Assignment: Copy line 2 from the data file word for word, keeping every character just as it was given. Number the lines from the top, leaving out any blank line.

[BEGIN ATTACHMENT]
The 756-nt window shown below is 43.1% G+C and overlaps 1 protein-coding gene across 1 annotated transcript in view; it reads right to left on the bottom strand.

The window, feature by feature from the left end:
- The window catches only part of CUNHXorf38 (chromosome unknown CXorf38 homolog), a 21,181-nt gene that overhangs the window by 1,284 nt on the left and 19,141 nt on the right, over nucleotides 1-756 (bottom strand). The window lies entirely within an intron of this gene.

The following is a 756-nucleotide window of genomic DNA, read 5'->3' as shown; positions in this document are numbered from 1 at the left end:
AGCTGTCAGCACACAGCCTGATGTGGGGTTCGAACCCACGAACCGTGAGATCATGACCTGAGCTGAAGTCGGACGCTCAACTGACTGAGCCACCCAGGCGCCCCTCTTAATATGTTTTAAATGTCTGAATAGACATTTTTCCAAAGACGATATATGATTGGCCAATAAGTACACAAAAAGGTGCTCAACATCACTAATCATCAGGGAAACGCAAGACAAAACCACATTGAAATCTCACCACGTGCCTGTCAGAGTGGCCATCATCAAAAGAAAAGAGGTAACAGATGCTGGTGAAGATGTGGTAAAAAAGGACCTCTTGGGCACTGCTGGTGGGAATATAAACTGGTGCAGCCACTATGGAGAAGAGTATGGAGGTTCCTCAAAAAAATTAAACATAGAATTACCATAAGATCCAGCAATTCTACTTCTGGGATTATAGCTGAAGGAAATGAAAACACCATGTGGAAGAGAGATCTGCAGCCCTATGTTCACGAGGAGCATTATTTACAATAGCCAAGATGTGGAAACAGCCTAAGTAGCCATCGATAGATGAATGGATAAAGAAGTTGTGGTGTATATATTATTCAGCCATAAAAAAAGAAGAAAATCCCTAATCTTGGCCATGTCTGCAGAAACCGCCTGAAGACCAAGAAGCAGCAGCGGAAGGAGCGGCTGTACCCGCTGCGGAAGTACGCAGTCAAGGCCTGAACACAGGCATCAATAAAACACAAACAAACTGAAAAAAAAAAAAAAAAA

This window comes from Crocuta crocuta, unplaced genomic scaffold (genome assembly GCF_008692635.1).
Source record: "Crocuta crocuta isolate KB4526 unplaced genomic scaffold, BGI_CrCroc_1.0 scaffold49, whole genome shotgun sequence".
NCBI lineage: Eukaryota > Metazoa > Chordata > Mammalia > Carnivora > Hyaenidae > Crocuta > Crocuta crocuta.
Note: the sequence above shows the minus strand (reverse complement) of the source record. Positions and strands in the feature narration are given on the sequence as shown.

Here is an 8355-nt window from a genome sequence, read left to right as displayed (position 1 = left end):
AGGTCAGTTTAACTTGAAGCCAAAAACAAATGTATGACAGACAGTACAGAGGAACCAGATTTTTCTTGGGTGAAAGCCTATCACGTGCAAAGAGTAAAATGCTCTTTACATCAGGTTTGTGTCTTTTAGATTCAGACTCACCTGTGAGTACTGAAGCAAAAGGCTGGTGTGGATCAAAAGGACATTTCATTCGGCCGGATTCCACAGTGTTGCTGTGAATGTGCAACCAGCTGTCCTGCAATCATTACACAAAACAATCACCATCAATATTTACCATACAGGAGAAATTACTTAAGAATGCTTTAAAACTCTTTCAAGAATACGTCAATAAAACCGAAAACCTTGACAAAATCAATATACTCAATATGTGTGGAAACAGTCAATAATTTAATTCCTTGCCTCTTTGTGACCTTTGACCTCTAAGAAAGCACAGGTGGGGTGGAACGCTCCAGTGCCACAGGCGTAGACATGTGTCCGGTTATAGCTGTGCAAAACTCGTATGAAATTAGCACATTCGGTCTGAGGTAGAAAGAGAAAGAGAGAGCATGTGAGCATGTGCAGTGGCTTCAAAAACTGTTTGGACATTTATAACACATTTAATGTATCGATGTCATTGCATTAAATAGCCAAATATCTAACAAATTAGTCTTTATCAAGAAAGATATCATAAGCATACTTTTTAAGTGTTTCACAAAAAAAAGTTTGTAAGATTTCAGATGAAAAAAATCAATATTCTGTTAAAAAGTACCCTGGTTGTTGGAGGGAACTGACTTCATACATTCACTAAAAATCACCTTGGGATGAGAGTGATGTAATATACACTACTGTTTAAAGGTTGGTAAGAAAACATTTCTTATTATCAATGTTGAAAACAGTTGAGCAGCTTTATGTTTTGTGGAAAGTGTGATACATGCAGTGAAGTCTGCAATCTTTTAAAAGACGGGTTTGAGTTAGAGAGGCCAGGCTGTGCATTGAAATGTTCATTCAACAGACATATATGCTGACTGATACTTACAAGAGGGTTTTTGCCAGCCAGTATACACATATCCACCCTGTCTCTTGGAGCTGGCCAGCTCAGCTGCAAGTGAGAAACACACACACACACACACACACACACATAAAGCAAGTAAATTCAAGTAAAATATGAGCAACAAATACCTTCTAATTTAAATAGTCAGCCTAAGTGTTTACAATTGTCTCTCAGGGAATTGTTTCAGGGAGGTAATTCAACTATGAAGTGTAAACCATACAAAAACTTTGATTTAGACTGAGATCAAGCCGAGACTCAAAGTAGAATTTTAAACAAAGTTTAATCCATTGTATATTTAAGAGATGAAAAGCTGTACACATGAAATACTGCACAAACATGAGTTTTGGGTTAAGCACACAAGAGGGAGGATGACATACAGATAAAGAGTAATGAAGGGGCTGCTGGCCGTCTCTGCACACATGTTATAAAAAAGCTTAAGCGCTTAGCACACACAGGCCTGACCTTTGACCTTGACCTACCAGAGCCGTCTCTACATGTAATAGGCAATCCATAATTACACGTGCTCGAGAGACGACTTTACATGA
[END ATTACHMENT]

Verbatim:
The window, feature by feature from the left end: